September 04, 2006
Teaching Spots- Chengdu, China
Do you have a soft spot for pandas? Are red hot chili peppers a part of your regular diet (or would you like them to be)? Is a slower paced life more your style? If so, then Chengdu, the capital of Sichuan province, just might be the place for you.
Located in southwest China, with a population of over 11 million, Chengdu...
... is known for its abundance of resources, the Panda Breeding and Research Center, and its spicy food.
Though most schools in Chengdu will not provide you with the high salaries that can be found in Beijing and Shanghai, the work load is often less intense and the cost of living is much cheaper. Working for a university in Chengdu will give you approximately 4,000 rmb/month (plus free accomodation, air fare, paid vacation...etc.), while working at a private school may provide you with 5,000-6,000 rmb/month (correct me if I'm wrong, please!). It's always a good idea to get in contact with a teacher who works or has worked at the school before you pack up your bags to leave. Also, the school should provide you with a visa before you enter China. Don't agree to get one upon arrival.
Chengdu is one of the oldest cities in the world, with a history of over 4,000 years. Don't let that fool you, though; the city of Chengdu is a devloping city, with plenty of foreign restaurants and bars, and a layout similar to that of Beijing. There are fewer foreigners in Chengdu, which means that if you are looking to stay out of the expat world during your stay in China, it is much easier to do here than in Beijing.
The food in Sichuan province is known for its numbing qualities. Along with 'la jiao' (red hot chili peppers), 'hua jiao' (small numbing balls of spice) is added to most dishes to make the food taste like real Sichuan. After having lived near Chengdu for a year and a half, I've searched for restaurants with the same numbing flavor for the last 5 years in Beijing, but have only found it in a few restaurants. So if you've been to a Sichuan restaurant back home, be aware that there's a lot more spice to come!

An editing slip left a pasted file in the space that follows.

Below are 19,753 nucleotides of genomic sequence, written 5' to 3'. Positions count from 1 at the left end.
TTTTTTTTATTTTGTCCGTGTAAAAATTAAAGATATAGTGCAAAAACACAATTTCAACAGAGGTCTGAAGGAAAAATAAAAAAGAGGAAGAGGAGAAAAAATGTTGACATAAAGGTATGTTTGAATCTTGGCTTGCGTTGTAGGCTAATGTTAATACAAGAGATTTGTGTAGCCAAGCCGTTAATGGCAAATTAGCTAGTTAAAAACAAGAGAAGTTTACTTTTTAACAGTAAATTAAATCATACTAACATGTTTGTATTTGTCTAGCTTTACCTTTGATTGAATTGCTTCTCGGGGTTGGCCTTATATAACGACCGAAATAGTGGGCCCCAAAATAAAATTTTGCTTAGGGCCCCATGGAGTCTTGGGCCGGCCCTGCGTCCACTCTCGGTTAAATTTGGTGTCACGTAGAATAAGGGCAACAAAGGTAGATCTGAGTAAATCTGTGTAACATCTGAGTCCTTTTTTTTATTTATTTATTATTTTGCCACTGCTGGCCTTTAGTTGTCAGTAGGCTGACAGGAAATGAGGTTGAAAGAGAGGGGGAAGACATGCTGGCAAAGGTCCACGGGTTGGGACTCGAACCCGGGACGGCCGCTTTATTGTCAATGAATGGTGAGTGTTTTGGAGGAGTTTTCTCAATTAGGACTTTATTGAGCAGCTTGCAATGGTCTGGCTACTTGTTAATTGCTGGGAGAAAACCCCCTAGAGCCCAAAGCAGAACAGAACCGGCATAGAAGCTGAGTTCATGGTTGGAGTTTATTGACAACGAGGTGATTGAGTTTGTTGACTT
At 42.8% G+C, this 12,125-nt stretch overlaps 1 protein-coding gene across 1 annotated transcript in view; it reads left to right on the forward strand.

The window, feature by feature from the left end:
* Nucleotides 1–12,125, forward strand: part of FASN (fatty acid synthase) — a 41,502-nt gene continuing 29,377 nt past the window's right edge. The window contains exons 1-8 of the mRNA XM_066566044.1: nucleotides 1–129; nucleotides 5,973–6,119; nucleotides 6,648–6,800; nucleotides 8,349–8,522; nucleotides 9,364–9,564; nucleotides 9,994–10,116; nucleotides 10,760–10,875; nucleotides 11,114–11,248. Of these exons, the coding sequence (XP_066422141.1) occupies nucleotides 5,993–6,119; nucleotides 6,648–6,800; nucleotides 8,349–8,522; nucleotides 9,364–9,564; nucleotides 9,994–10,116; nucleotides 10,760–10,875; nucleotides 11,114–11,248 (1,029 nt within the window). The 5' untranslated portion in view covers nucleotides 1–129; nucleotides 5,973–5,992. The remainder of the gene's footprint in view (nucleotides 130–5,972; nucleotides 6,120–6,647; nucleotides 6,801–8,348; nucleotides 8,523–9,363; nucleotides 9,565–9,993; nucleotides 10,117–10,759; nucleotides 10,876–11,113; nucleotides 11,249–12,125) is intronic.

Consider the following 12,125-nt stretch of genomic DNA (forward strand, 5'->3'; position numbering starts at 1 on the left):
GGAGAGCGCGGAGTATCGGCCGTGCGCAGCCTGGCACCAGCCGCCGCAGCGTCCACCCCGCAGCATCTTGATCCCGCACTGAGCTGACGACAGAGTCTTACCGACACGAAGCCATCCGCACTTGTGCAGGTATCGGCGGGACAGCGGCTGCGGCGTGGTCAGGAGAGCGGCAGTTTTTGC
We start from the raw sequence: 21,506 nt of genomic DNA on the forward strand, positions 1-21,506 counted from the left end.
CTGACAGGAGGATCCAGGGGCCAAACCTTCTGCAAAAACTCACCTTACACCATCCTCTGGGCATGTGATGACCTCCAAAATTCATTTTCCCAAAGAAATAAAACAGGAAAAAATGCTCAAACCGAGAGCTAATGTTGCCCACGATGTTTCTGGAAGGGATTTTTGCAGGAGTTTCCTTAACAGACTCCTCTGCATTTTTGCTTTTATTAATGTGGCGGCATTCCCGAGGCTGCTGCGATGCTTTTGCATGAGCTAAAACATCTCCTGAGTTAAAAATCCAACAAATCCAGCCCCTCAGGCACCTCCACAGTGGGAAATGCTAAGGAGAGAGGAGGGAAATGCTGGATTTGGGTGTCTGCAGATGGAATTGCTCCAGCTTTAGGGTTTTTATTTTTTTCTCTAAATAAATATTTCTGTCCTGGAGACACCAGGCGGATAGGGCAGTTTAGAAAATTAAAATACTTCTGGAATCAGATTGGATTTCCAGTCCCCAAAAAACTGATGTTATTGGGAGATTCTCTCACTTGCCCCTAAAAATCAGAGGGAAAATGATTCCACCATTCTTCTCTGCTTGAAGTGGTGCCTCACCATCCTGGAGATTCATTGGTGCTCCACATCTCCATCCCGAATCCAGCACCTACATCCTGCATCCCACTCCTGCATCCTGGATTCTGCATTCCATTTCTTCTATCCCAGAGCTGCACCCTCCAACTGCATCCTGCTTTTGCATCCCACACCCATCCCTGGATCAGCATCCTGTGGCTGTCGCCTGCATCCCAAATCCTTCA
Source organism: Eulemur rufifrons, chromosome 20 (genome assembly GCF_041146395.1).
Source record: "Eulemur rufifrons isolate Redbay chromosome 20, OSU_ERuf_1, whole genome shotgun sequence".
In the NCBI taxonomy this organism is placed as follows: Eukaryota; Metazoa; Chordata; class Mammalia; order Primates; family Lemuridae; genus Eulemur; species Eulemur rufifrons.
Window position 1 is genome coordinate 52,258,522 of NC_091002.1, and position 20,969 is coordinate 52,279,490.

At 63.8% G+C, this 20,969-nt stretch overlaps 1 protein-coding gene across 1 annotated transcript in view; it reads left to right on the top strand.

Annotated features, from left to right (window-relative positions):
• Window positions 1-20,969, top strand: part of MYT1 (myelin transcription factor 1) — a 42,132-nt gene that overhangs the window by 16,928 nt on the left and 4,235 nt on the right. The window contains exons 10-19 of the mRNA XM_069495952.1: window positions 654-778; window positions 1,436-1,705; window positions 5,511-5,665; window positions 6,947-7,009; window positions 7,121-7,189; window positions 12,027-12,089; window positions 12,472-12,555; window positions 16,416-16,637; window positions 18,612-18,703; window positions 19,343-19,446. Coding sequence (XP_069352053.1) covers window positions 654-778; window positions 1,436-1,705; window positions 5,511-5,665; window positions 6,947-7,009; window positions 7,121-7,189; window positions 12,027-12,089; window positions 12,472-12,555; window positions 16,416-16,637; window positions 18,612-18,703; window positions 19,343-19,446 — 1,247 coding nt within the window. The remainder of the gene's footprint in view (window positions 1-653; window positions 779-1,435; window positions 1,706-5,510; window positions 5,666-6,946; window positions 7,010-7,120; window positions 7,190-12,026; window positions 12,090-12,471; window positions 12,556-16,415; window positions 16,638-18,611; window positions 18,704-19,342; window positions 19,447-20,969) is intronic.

Another benefit of living in Chengdu is that it is a great jumping off point for traveling. You can fly or train it to Tibet, Leshan, Kunming and other places somewhat cheaply, quickly, and easily.
For more information about Chengdu, check out this entry by a foreigner living and working in Chengdu: http://www.aacircle.com.au/forums/teaching-and-living-in-china/3482-real-salary-expectancy-costs.html
For a list of sighseeing options, check out this link: http://www.travelchinaguide.com/attraction/sichuan/chengdu/index.htm
For more information about the cuisine in Chengdu, check out this link: http://www.ineedhotel.com/chengdu/tour/cuisine.html
If you have experience teaching in Chengdu, feel free to add comments to this link.
"I hear, and I forget. I see, and I remember. I do, and I understand." - Chinese Proverb
Looking for more articles that spotlight hot travel spots and dream teaching locations? Click HERE!
About the author of this entry:
Carol, a native English-speaker who hails from the small town of St. Joseph in Minnesota, USA, has lived and worked in China since 1998. During that time, she has worked with students that range in age from three to more than sixty years old. She’s worked in universities, private language schools, grade schools, international schools, as well as private tutoring. Besides teaching, she’s also worked as a head teacher, an education manager, and a material development manager. In addition to working on this newsletter, she currently writes a monthly column for Time Out Beijing as well as working as an ESL instructor for the Australian International School of Beijing. Carol is also enrolled in Oxford Brookes' MA TESL program in Oxford, England. Look for her posts on the ESL-Jobs-Forum discussion boards!
Posted by crueckert at September 4, 2006 12:37 AM
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